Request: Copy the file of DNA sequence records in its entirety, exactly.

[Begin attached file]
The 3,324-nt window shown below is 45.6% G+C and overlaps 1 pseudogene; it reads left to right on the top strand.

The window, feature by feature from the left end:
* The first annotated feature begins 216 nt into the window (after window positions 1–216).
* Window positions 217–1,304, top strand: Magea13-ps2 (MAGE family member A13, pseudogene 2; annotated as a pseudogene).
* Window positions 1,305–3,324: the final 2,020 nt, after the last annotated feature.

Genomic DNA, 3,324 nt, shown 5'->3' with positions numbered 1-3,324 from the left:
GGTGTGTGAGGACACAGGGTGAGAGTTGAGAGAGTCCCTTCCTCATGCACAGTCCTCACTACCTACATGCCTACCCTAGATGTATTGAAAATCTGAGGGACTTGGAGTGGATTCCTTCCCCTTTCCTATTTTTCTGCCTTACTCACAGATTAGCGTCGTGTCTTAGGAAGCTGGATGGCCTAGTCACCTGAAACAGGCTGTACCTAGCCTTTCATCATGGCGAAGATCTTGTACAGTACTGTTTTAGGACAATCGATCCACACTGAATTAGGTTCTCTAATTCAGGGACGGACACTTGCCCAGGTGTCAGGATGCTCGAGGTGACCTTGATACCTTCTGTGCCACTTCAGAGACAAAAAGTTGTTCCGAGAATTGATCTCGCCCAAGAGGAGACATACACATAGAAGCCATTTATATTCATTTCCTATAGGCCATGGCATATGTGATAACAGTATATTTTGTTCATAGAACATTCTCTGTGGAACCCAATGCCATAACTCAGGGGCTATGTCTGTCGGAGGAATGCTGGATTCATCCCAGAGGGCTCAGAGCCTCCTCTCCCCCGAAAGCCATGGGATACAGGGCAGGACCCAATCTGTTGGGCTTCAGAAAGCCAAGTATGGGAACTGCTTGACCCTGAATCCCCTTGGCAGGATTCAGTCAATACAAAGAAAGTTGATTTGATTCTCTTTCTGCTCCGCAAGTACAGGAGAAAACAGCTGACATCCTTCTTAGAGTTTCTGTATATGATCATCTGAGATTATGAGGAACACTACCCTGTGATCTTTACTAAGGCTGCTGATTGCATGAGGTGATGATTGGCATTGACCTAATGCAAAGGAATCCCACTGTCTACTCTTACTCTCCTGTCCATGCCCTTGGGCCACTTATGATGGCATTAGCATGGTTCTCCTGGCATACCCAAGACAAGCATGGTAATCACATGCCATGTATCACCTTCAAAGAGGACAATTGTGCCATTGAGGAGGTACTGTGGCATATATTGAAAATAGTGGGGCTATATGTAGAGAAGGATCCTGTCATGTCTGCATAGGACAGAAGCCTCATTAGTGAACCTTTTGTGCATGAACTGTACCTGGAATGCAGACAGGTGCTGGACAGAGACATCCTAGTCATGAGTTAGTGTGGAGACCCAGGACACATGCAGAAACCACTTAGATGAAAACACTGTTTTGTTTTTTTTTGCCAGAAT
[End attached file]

The 3,324-nt window shown below is 45.6% G+C and overlaps 1 pseudogene; it reads left to right on the top strand.

The window, feature by feature from the left end:
* The first annotated feature begins 216 nt into the window (after window positions 1–216).
* Window positions 217–1,304, top strand: Magea13-ps2 (MAGE family member A13, pseudogene 2; annotated as a pseudogene).
* Window positions 1,305–3,324: the final 2,020 nt, after the last annotated feature.

Genomic DNA, 3,324 nt, shown 5'->3' with positions numbered 1-3,324 from the left:
GGTGTGTGAGGACACAGGGTGAGAGTTGAGAGAGTCCCTTCCTCATGCACAGTCCTCACTACCTACATGCCTACCCTAGATGTATTGAAAATCTGAGGGACTTGGAGTGGATTCCTTCCCCTTTCCTATTTTTCTGCCTTACTCACAGATTAGCGTCGTGTCTTAGGAAGCTGGATGGCCTAGTCACCTGAAACAGGCTGTACCTAGCCTTTCATCATGGCGAAGATCTTGTACAGTACTGTTTTAGGACAATCGATCCACACTGAATTAGGTTCTCTAATTCAGGGACGGACACTTGCCCAGGTGTCAGGATGCTCGAGGTGACCTTGATACCTTCTGTGCCACTTCAGAGACAAAAAGTTGTTCCGAGAATTGATCTCGCCCAAGAGGAGACATACACATAGAAGCCATTTATATTCATTTCCTATAGGCCATGGCATATGTGATAACAGTATATTTTGTTCATAGAACATTCTCTGTGGAACCCAATGCCATAACTCAGGGGCTATGTCTGTCGGAGGAATGCTGGATTCATCCCAGAGGGCTCAGAGCCTCCTCTCCCCCGAAAGCCATGGGATACAGGGCAGGACCCAATCTGTTGGGCTTCAGAAAGCCAAGTATGGGAACTGCTTGACCCTGAATCCCCTTGGCAGGATTCAGTCAATACAAAGAAAGTTGATTTGATTCTCTTTCTGCTCCGCAAGTACAGGAGAAAACAGCTGACATCCTTCTTAGAGTTTCTGTATATGATCATCTGAGATTATGAGGAACACTACCCTGTGATCTTTACTAAGGCTGCTGATTGCATGAGGTGATGATTGGCATTGACCTAATGCAAAGGAATCCCACTGTCTACTCTTACTCTCCTGTCCATGCCCTTGGGCCACTTATGATGGCATTAGCATGGTTCTCCTGGCATACCCAAGACAAGCATGGTAATCACATGCCATGTATCACCTTCAAAGAGGACAATTGTGCCATTGAGGAGGTACTGTGGCATATATTGAAAATAGTGGGGCTATATGTAGAGAAGGATCCTGTCATGTCTGCATAGGACAGAAGCCTCATTAGTGAACCTTTTGTGCATGAACTGTACCTGGAATGCAGACAGGTGCTGGACAGAGACATCCTAGTCATGAGTTAGTGTGGAGACCCAGGACACATGCAGAAACCACTTAGATGAAAACACTGTTTTGTTTTTTTTTGCCAGAAT